Under the purview of its chairman, Ajit Pai, and President Donald Trump, the Federal Communications Commision (FCC) has become less of a regulatory institution and more of a strong-arm influence towards pro-Trump propaganda. Alongside the president’s attacks on the media, Pai’s manipulation of the supposedly independent agency signals the degradation of our media landscape.
In 2012, then-President Barack Obama nominated Pai to the FCC, at the recommendation of Senator Mitch McConnell, to fill a Republican seat on the commission. He was a commissioner until January 2017 when Trump nominated him as the chairman.
At face value, Pai is a well-qualified — and ground-breaking as the first Indian-American — Chairman of the Commission. He has a plethora of experience as a communications lawyer, making him a reasonable choice for the post. In March of 2017, when Trump reappointed him chairman for five more years, scholar of internet economics and Forbes contributor Harold Furchtgott-Roth wrote, “[Pai] knows not just the detail and substance of the law but also how the law was crafted, how the law is administered, and how the law is adjudicated.”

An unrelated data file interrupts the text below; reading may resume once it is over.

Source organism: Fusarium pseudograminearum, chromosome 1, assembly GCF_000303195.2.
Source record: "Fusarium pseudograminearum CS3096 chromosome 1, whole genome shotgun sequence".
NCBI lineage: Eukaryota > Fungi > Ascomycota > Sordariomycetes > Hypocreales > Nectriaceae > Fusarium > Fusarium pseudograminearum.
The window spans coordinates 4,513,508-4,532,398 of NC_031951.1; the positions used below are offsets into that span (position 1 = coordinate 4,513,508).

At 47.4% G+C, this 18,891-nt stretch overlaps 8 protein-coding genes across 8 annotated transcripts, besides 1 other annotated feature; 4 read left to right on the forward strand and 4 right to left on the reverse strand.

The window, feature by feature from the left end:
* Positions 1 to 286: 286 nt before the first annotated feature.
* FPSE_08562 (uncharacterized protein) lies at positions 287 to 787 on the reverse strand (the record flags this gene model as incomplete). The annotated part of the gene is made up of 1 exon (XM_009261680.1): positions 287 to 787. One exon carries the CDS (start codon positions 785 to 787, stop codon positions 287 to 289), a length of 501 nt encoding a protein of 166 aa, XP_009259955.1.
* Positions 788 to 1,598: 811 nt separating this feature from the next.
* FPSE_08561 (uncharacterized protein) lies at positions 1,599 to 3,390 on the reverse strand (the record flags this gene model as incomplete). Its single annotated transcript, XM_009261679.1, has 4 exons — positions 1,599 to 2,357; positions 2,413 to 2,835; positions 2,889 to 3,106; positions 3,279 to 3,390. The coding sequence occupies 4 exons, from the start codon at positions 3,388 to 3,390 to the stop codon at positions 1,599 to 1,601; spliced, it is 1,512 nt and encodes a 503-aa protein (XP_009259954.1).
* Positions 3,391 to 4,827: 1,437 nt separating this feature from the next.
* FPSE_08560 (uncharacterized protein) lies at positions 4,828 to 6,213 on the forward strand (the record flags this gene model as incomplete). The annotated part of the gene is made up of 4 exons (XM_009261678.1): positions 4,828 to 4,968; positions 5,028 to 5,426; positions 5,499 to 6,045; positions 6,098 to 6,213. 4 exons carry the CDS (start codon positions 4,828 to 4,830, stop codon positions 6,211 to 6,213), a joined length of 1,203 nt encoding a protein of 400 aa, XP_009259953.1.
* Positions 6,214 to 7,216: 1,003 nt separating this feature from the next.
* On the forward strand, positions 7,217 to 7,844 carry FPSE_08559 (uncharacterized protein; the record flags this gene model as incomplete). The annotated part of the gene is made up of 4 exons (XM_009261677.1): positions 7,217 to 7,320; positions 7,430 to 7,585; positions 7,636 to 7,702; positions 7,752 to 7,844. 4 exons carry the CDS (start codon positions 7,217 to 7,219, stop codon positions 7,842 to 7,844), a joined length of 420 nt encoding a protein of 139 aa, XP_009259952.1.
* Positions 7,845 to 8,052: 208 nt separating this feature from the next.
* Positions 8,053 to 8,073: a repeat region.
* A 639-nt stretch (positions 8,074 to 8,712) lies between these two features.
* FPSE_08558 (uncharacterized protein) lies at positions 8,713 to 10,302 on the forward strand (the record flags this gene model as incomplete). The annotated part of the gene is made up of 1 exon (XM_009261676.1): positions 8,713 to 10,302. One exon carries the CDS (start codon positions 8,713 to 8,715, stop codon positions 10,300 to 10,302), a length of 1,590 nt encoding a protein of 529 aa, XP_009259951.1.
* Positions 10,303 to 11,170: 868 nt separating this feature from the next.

Furchtgott-Roth painted the picture of Pai as a non-partisan person, but that has not been the case thus far. Sinclair Broadcast Group and Tribune Media have been eyeing-up a lucrative merger which would create a certifiable monopoly, reaching 72 percent of the local television market. Congress set a cap of 39 percent of the nationwide audience. Therefore, this merger would be illegal, had it not been for Pai allowing Sinclair and Tribune to utilize an obsolete statute, according to Politico.
How is this partisan? Sinclair forces its nearly 200 stations to show “must-run” conservative, often pro-Trump, segments. According to The New York Times, these must-run segments aligned Hillary Clinton with the party of slavery and called the national news media fake news. In one example, Sinclair higher-ups asked KOMO, a local news station in Seattle, to push back against an editorial from The Seattle Times which critiqued Sinclair. This shows Sinclair’s disinterested approach to journalistic independence.